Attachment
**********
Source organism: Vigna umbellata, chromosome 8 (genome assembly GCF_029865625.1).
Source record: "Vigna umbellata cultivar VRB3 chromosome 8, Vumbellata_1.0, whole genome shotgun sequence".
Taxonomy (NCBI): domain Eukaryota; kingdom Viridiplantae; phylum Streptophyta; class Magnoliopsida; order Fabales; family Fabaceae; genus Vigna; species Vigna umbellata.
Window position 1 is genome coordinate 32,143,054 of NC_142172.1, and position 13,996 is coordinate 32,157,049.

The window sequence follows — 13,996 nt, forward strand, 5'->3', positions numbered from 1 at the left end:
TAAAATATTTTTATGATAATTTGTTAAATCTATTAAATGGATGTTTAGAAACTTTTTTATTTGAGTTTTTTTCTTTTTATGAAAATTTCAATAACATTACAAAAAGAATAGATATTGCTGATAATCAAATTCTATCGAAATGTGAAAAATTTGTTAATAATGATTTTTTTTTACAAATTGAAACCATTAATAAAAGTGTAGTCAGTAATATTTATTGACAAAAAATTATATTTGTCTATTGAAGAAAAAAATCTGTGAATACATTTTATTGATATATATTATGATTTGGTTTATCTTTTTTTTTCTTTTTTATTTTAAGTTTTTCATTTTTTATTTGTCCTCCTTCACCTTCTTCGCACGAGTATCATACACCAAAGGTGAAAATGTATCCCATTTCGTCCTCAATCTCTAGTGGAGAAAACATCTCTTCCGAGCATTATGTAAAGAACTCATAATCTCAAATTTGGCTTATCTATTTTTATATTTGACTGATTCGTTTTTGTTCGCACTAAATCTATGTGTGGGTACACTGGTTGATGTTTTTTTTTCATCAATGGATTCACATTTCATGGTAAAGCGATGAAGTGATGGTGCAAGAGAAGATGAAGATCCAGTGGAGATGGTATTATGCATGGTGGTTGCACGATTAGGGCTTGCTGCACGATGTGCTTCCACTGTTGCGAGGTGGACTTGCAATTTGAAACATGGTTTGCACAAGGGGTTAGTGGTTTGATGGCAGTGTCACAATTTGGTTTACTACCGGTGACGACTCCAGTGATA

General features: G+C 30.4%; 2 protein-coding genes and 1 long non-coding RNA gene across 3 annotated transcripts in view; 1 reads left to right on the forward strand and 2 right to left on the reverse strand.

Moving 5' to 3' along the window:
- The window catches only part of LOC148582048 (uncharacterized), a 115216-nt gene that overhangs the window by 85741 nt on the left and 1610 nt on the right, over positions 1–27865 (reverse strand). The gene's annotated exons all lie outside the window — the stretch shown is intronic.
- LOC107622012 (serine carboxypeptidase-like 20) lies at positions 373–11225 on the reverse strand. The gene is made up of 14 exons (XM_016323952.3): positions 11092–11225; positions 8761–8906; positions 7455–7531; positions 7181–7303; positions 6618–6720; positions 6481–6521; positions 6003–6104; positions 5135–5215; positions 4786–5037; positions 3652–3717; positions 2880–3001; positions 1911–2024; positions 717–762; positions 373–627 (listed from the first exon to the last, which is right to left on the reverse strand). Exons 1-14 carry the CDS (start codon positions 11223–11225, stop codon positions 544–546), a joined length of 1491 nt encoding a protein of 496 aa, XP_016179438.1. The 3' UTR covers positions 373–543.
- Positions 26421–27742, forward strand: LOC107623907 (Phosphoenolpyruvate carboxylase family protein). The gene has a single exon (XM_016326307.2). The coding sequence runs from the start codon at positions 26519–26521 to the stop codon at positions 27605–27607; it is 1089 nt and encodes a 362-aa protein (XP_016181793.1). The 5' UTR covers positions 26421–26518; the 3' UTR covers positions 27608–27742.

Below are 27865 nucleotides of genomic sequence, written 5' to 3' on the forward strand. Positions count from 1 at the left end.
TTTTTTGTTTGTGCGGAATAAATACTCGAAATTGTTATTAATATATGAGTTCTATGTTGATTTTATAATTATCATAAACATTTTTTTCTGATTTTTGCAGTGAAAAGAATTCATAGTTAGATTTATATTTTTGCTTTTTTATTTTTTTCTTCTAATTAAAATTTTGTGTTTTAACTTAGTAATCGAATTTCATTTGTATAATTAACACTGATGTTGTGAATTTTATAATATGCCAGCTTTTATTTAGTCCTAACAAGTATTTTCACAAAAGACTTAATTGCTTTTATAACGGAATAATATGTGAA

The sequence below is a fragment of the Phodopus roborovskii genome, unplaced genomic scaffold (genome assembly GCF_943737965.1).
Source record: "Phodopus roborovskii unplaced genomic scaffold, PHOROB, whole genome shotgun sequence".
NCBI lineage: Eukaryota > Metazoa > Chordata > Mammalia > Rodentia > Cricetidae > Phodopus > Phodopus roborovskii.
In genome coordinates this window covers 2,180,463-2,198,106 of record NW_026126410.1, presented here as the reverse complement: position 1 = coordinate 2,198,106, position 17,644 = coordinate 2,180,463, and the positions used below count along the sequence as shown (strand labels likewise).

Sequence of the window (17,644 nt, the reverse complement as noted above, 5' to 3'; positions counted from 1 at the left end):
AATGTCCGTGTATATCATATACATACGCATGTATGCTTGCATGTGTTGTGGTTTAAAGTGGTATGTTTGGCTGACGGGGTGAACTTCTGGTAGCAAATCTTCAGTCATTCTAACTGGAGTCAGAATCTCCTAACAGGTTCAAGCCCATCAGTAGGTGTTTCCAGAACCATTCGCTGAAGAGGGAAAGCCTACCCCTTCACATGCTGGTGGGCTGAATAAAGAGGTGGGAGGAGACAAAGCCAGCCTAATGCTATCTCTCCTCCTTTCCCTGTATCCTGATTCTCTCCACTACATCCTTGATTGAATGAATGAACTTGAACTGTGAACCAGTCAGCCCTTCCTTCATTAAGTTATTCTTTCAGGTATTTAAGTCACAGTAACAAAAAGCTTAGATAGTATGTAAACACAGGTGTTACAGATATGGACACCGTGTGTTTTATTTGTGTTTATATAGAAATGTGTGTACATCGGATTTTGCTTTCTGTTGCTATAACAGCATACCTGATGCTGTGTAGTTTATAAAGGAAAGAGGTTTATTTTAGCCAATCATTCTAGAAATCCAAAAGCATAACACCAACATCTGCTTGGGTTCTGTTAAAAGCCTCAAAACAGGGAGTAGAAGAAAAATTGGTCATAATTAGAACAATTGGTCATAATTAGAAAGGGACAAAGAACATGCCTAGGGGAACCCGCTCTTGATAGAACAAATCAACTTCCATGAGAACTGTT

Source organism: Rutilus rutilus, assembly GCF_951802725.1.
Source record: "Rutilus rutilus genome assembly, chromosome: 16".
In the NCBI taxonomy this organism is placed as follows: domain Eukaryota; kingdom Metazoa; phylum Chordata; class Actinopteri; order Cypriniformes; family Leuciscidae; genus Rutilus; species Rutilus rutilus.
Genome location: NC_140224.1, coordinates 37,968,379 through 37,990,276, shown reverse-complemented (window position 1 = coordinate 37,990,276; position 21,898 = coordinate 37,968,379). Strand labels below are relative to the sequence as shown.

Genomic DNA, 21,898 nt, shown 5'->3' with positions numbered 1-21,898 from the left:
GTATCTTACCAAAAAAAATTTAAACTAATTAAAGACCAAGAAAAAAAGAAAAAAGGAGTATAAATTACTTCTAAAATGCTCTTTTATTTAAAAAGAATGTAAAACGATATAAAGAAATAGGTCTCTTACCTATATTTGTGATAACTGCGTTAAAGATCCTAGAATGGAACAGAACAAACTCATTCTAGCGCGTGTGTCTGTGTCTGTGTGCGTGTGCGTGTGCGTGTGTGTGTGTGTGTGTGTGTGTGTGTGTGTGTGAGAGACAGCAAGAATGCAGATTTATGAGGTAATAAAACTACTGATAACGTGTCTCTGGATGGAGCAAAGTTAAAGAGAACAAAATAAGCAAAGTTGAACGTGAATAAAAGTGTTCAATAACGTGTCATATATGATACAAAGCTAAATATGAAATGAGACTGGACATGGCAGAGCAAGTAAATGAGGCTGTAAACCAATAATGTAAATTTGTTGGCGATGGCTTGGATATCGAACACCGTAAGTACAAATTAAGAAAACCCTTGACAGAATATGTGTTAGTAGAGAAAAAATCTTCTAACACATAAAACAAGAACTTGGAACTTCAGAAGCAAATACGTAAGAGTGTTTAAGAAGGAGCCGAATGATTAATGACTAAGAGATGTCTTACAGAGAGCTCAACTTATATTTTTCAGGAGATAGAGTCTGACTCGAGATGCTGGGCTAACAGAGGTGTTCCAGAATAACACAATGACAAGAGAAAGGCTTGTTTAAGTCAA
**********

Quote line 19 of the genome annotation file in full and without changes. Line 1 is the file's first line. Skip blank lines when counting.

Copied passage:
AATGTCCGTGTATATCATATACATACGCATGTATGCTTGCATGTGTTGTGGTTTAAAGTGGTATGTTTGGCTGACGGGGTGAACTTCTGGTAGCAAATCTTCAGTCATTCTAACTGGAGTCAGAATCTCCTAACAGGTTCAAGCCCATCAGTAGGTGTTTCCAGAACCATTCGCTGAAGAGGGAAAGCCTACCCCTTCACATGCTGGTGGGCTGAATAAAGAGGTGGGAGGAGACAAAGCCAGCCTAATGCTATCTCTCCTCCTTTCCCTGTATCCTGATTCTCTCCACTACATCCTTGATTGAATGAATGAACTTGAACTGTGAACCAGTCAGCCCTTCCTTCATTAAGTTATTCTTTCAGGTATTTAAGTCACAGTAACAAAAAGCTTAGATAGTATGTAAACACAGGTGTTACAGATATGGACACCGTGTGTTTTATTTGTGTTTATATAGAAATGTGTGTACATCGGATTTTGCTTTCTGTTGCTATAACAGCATACCTGATGCTGTGTAGTTTATAAAGGAAAGAGGTTTATTTTAGCCAATCATTCTAGAAATCCAAAAGCATAACACCAACATCTGCTTGGGTTCTGTTAAAAGCCTCAAAACAGGGAGTAGAAGAAAAATTGGTCATAATTAGAACAATTGGTCATAATTAGAAAGGGACAAAGAACATGCCTAGGGGAACCCGCTCTTGATAGAACAAATCAACTTCCATGAGAACTGTT